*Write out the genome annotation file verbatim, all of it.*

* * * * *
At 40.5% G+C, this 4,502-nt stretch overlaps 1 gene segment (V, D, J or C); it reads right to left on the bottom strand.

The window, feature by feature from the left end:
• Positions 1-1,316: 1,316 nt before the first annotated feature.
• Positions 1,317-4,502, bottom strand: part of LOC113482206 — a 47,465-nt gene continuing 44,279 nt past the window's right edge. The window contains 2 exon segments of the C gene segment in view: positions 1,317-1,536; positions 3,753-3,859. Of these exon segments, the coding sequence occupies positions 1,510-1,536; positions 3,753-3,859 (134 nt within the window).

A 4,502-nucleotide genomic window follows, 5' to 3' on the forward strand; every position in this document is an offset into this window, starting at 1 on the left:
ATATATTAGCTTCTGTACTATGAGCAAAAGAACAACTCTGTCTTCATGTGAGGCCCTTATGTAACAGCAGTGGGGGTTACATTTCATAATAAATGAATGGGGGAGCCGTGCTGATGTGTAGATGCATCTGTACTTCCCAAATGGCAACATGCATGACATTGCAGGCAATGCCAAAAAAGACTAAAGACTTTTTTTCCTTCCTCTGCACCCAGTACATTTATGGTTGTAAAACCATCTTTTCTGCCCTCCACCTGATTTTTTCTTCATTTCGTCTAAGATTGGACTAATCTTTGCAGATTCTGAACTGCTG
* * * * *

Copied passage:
At 40.5% G+C, this 4,502-nt stretch overlaps 1 gene segment (V, D, J or C); it reads right to left on the bottom strand.

The window, feature by feature from the left end:
• Positions 1-1,316: 1,316 nt before the first annotated feature.
• Positions 1,317-4,502, bottom strand: part of LOC113482206 — a 47,465-nt gene continuing 44,279 nt past the window's right edge. The window contains 2 exon segments of the C gene segment in view: positions 1,317-1,536; positions 3,753-3,859. Of these exon segments, the coding sequence occupies positions 1,510-1,536; positions 3,753-3,859 (134 nt within the window).

A 4,502-nucleotide genomic window follows, 5' to 3' on the forward strand; every position in this document is an offset into this window, starting at 1 on the left:
ATATATTAGCTTCTGTACTATGAGCAAAAGAACAACTCTGTCTTCATGTGAGGCCCTTATGTAACAGCAGTGGGGGTTACATTTCATAATAAATGAATGGGGGAGCCGTGCTGATGTGTAGATGCATCTGTACTTCCCAAATGGCAACATGCATGACATTGCAGGCAATGCCAAAAAAGACTAAAGACTTTTTTTCCTTCCTCTGCACCCAGTACATTTATGGTTGTAAAACCATCTTTTCTGCCCTCCACCTGATTTTTTCTTCATTTCGTCTAAGATTGGACTAATCTTTGCAGATTCTGAACTGCTG